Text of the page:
The government of Zambia has said it intends to write a letter to Washington to complain about the US ambassador meddling in their country’s internal affairs.
The diplomatic spat has come over the country’s treatment of its gay citizens. Last week, the High Court in Zambia sentenced two men to 15 years imprisonment for having gay sex.
Yes, you read that correctly: 15 years.
Zambia offers no legal protections to LGBTQ citizens. It retains Colonial-era laws outlawing gay sex.
The men were arrested in 2017. They’d been caught in a room at a lodge they’d booked in Kapiri Mposhi, central Zambia. A female worker at the lodge said she’d seen what the men were doing through an open window. She then called over colleagues to also witness what was going on in the room.
A magistrate’s court found the men guilty of sex “against the order of nature” last year. The men appealed to the High Court.
However, in its ruling last week, that court backed up the magistrate’s court’s verdict, with the judge, Charles Zulu, saying, “The trial court cannot be faulted and there is no basis to review or substitute the conviction and I further find that there were no irregularities by the trial court.”
The sentencing of the men has been met with international condemnation. Among those to criticize the sentence was US ambassador, Daniel Foote. When asked at a press conference last week what he thought of the case, he said he was “horrified.” He implored the country to review the sentencing.
Zambia receives hundreds of millions of dollars in financial aid from the US: No less than $4billion over the last 15 years, much of which goes to helping fight HIV/AIDS.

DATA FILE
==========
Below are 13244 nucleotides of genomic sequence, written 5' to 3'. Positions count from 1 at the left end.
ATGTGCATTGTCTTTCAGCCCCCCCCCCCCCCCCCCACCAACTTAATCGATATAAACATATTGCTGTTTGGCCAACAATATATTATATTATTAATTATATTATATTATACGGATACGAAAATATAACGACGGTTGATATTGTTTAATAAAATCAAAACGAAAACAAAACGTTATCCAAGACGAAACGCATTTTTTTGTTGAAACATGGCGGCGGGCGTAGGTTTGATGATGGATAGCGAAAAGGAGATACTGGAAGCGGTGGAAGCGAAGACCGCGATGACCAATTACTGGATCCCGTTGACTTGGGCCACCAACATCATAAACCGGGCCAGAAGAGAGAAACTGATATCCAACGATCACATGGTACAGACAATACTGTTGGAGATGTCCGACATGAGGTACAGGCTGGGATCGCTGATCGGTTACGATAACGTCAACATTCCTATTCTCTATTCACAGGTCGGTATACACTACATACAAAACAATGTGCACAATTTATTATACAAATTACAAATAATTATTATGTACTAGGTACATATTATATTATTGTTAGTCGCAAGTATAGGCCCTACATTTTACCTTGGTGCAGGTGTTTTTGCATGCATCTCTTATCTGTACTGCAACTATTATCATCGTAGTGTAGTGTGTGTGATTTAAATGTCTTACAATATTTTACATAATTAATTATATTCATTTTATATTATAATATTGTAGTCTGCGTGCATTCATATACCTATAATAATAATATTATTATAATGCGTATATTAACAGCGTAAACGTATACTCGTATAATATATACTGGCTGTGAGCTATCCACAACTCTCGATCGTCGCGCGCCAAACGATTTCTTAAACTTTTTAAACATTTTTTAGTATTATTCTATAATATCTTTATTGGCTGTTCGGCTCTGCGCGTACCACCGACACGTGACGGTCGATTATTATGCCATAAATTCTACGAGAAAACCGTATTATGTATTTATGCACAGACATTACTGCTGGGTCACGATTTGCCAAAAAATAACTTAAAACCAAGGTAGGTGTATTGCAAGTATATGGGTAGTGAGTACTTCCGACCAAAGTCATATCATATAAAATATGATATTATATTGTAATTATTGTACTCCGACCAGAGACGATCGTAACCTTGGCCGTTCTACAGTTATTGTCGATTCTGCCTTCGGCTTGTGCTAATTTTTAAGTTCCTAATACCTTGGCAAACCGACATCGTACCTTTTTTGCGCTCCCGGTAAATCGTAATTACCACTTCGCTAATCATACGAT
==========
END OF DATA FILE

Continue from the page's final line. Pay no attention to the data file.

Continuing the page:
Asked by reporters if there was a chance the US might cut some of this aid, Foote diplomatically replied: “I want to give the government of Zambia the opportunity to renew and rejuvenate its partnership with the U.S.”
He also took a swipe at the Zambian government, saying the men’s relationship hurt nobody, while at the same time, “government officials can steal millions of public dollars without prosecution.”
In a blistering statement issued yesterday, Foote also said he’d been subjected to hateful comments online since condemning the sentencing last week.
“I was shocked at the venom and hate directed at me and my country, largely in the name of ‘Christian’ values, by a small minority of Zambians. I thought, perhaps incorrectly, that Christianity meant trying to live like our Lord, Jesus Christ.
“I am not qualified to sermonize, but I cannot imagine Jesus would have used bestiality comparisons or referred to his fellow human beings as ‘dogs,’ or ‘worse than animals;’ allusions made repeatedly by your countrymen and women about homosexuals.
“Targeting and marginalizing minorities, especially homosexuals, has been a warning signal of future atrocities by governments in many countries. In my heart, I know that real Zambian values don’t merit your country’s inclusion on that list, ever.”
Now, Zambian government officials have hit back. Associated Press reports Zambia’s foreign affairs minister, Joseph Malanji, as saying his government intends to send a protest letter to Washington over the remarks over the ambassador meddling in Zambia’s internal affairs.
In an interview with Sky News yesterday, Zambian President Edgar Lungu also defended the court’s decision, saying Zambian culture prohibited homosexuality. Lungu, a former lawyer, has often spoken out against gay rights in the past.
“If you want to be tying your aid to homosexuality… If that is how you will bring your aid then I am afraid the West can leave us alone in our poverty,” Lungu said.